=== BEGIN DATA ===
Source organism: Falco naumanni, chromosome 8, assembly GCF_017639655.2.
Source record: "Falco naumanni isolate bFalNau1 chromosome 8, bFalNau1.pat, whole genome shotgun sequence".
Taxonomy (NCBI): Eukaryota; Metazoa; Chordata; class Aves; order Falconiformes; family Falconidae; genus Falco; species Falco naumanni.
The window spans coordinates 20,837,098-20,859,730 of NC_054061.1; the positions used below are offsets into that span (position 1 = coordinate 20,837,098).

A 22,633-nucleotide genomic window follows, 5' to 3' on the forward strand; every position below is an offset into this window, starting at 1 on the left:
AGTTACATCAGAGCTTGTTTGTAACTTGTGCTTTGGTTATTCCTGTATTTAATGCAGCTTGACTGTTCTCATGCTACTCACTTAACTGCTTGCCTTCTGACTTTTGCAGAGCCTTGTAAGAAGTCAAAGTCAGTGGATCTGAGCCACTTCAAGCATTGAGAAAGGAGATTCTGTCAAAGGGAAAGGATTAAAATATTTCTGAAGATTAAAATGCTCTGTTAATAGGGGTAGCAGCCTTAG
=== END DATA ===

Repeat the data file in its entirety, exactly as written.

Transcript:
Source organism: Falco naumanni, chromosome 8, assembly GCF_017639655.2.
Source record: "Falco naumanni isolate bFalNau1 chromosome 8, bFalNau1.pat, whole genome shotgun sequence".
Taxonomy (NCBI): Eukaryota; Metazoa; Chordata; class Aves; order Falconiformes; family Falconidae; genus Falco; species Falco naumanni.
The window spans coordinates 20,837,098-20,859,730 of NC_054061.1; the positions used below are offsets into that span (position 1 = coordinate 20,837,098).

A 22,633-nucleotide genomic window follows, 5' to 3' on the forward strand; every position below is an offset into this window, starting at 1 on the left:
AGTTACATCAGAGCTTGTTTGTAACTTGTGCTTTGGTTATTCCTGTATTTAATGCAGCTTGACTGTTCTCATGCTACTCACTTAACTGCTTGCCTTCTGACTTTTGCAGAGCCTTGTAAGAAGTCAAAGTCAGTGGATCTGAGCCACTTCAAGCATTGAGAAAGGAGATTCTGTCAAAGGGAAAGGATTAAAATATTTCTGAAGATTAAAATGCTCTGTTAATAGGGGTAGCAGCCTTAG